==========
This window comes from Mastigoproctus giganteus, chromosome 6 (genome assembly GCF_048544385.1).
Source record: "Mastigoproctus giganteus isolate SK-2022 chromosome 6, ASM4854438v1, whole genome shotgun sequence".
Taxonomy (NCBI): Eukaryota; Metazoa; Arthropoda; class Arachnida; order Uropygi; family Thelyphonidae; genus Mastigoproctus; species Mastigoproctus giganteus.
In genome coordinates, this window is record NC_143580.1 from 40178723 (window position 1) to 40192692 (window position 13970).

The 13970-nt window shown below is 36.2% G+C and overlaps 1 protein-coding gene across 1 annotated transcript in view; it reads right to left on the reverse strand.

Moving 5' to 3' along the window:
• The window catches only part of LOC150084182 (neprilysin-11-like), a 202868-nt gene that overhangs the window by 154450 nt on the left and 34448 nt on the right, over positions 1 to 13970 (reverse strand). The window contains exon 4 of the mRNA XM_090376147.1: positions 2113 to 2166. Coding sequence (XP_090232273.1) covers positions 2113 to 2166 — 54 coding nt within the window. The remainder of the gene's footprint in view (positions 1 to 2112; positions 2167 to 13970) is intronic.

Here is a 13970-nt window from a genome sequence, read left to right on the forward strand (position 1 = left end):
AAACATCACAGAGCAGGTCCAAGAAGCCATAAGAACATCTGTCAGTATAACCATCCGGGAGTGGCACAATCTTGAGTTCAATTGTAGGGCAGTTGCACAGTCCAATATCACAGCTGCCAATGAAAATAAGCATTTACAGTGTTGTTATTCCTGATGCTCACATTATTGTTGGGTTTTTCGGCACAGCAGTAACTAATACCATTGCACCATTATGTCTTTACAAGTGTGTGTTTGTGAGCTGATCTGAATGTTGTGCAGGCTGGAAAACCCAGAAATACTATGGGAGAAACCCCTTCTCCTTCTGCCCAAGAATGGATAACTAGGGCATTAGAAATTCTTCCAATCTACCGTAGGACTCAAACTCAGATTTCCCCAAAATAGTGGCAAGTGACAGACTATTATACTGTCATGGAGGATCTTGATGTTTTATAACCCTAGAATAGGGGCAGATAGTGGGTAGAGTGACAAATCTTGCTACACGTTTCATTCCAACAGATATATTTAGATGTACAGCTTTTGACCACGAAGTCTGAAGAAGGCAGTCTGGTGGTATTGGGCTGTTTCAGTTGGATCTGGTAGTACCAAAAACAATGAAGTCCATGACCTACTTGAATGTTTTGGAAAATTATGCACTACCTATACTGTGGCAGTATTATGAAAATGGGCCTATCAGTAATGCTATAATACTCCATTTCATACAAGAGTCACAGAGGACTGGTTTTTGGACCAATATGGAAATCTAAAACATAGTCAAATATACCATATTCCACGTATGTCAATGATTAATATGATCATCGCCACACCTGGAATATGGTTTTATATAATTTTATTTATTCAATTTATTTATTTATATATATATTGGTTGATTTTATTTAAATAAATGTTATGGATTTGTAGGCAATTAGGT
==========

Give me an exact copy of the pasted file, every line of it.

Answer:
This window comes from Mastigoproctus giganteus, chromosome 6 (genome assembly GCF_048544385.1).
Source record: "Mastigoproctus giganteus isolate SK-2022 chromosome 6, ASM4854438v1, whole genome shotgun sequence".
Taxonomy (NCBI): Eukaryota; Metazoa; Arthropoda; class Arachnida; order Uropygi; family Thelyphonidae; genus Mastigoproctus; species Mastigoproctus giganteus.
In genome coordinates, this window is record NC_143580.1 from 40178723 (window position 1) to 40192692 (window position 13970).

The 13970-nt window shown below is 36.2% G+C and overlaps 1 protein-coding gene across 1 annotated transcript in view; it reads right to left on the reverse strand.

Moving 5' to 3' along the window:
• The window catches only part of LOC150084182 (neprilysin-11-like), a 202868-nt gene that overhangs the window by 154450 nt on the left and 34448 nt on the right, over positions 1 to 13970 (reverse strand). The window contains exon 4 of the mRNA XM_090376147.1: positions 2113 to 2166. Coding sequence (XP_090232273.1) covers positions 2113 to 2166 — 54 coding nt within the window. The remainder of the gene's footprint in view (positions 1 to 2112; positions 2167 to 13970) is intronic.

Here is a 13970-nt window from a genome sequence, read left to right on the forward strand (position 1 = left end):
AAACATCACAGAGCAGGTCCAAGAAGCCATAAGAACATCTGTCAGTATAACCATCCGGGAGTGGCACAATCTTGAGTTCAATTGTAGGGCAGTTGCACAGTCCAATATCACAGCTGCCAATGAAAATAAGCATTTACAGTGTTGTTATTCCTGATGCTCACATTATTGTTGGGTTTTTCGGCACAGCAGTAACTAATACCATTGCACCATTATGTCTTTACAAGTGTGTGTTTGTGAGCTGATCTGAATGTTGTGCAGGCTGGAAAACCCAGAAATACTATGGGAGAAACCCCTTCTCCTTCTGCCCAAGAATGGATAACTAGGGCATTAGAAATTCTTCCAATCTACCGTAGGACTCAAACTCAGATTTCCCCAAAATAGTGGCAAGTGACAGACTATTATACTGTCATGGAGGATCTTGATGTTTTATAACCCTAGAATAGGGGCAGATAGTGGGTAGAGTGACAAATCTTGCTACACGTTTCATTCCAACAGATATATTTAGATGTACAGCTTTTGACCACGAAGTCTGAAGAAGGCAGTCTGGTGGTATTGGGCTGTTTCAGTTGGATCTGGTAGTACCAAAAACAATGAAGTCCATGACCTACTTGAATGTTTTGGAAAATTATGCACTACCTATACTGTGGCAGTATTATGAAAATGGGCCTATCAGTAATGCTATAATACTCCATTTCATACAAGAGTCACAGAGGACTGGTTTTTGGACCAATATGGAAATCTAAAACATAGTCAAATATACCATATTCCACGTATGTCAATGATTAATATGATCATCGCCACACCTGGAATATGGTTTTATATAATTTTATTTATTCAATTTATTTATTTATATATATATTGGTTGATTTTATTTAAATAAATGTTATGGATTTGTAGGCAATTAGGT